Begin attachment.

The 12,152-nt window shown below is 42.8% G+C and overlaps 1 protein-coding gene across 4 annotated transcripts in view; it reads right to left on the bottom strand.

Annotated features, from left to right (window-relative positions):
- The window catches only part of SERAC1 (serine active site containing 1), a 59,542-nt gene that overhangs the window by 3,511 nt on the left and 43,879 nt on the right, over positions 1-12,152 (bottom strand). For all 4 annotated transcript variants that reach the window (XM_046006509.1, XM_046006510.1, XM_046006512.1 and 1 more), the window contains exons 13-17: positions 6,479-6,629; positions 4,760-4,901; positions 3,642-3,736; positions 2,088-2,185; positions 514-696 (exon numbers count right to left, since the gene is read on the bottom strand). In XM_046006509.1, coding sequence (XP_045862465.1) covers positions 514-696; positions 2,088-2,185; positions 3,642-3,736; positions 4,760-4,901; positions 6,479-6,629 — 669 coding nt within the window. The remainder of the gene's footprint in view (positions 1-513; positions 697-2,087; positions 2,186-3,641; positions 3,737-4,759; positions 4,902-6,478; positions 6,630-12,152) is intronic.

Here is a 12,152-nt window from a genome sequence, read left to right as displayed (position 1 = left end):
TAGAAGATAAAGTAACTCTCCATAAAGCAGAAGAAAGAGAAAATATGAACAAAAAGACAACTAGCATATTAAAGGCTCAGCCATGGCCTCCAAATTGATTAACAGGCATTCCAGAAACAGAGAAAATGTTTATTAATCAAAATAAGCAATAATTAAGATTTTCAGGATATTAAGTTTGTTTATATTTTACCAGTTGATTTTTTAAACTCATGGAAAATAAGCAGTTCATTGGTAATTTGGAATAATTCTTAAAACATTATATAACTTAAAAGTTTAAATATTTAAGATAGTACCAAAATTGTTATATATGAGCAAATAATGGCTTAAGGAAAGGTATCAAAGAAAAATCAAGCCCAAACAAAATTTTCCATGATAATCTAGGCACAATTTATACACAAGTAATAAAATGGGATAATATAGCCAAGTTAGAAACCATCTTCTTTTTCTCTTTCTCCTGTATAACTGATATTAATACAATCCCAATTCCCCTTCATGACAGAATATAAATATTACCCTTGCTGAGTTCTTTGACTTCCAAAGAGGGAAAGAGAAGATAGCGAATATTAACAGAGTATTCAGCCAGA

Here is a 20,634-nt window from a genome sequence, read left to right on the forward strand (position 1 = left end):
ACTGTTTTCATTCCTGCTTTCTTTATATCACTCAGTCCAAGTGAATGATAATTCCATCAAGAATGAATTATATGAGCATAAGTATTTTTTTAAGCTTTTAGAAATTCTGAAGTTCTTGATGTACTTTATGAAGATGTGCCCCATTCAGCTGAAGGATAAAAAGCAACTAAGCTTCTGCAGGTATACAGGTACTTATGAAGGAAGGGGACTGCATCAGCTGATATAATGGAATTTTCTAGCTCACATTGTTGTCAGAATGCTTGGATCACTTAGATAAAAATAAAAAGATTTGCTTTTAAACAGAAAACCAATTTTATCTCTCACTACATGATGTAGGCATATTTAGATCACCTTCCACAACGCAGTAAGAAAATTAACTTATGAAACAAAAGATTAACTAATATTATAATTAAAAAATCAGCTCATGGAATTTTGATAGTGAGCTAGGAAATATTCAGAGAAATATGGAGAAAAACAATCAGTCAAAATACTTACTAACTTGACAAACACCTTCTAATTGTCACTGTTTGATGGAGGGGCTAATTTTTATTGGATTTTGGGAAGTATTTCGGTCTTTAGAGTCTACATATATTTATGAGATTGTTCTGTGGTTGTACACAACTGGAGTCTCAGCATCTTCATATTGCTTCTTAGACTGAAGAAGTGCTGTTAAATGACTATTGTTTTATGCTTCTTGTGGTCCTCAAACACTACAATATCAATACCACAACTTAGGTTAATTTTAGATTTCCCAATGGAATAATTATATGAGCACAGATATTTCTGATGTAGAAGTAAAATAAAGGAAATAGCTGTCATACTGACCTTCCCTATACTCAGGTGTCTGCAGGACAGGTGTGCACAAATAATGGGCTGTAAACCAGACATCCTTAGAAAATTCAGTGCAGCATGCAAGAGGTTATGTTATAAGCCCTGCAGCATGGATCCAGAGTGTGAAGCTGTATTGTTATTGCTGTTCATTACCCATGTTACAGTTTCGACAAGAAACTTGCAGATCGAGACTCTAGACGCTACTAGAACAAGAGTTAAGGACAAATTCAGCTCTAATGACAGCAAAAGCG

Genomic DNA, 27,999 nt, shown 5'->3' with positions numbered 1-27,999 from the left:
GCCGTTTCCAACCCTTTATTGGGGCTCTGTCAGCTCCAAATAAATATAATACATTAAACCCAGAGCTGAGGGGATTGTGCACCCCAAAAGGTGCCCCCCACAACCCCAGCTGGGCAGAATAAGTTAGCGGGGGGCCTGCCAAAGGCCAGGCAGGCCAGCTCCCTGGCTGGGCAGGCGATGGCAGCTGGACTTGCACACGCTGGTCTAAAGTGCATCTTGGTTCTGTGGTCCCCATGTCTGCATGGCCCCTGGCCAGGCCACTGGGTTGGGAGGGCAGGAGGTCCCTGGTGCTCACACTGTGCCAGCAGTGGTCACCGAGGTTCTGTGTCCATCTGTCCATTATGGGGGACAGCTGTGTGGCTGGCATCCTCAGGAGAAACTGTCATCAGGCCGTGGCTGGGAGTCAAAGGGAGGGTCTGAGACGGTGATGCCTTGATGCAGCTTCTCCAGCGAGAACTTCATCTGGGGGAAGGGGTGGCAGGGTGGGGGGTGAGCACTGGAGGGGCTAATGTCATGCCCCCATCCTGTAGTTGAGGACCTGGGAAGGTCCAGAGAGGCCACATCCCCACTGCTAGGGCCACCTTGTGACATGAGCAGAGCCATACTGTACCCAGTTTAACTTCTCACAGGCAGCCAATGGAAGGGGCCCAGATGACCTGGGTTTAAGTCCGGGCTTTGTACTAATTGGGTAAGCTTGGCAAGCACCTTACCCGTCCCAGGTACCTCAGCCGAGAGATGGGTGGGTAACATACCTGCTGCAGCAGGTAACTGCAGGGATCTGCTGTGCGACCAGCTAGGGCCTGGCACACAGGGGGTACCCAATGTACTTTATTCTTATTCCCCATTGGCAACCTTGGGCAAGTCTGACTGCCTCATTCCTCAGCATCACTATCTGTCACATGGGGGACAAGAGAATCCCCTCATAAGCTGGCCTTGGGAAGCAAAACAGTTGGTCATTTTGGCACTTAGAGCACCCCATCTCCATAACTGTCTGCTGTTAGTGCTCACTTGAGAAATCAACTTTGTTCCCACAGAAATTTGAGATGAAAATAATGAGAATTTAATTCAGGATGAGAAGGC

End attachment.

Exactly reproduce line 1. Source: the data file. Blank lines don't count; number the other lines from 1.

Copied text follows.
The 12,152-nt window shown below is 42.8% G+C and overlaps 1 protein-coding gene across 4 annotated transcripts in view; it reads right to left on the bottom strand.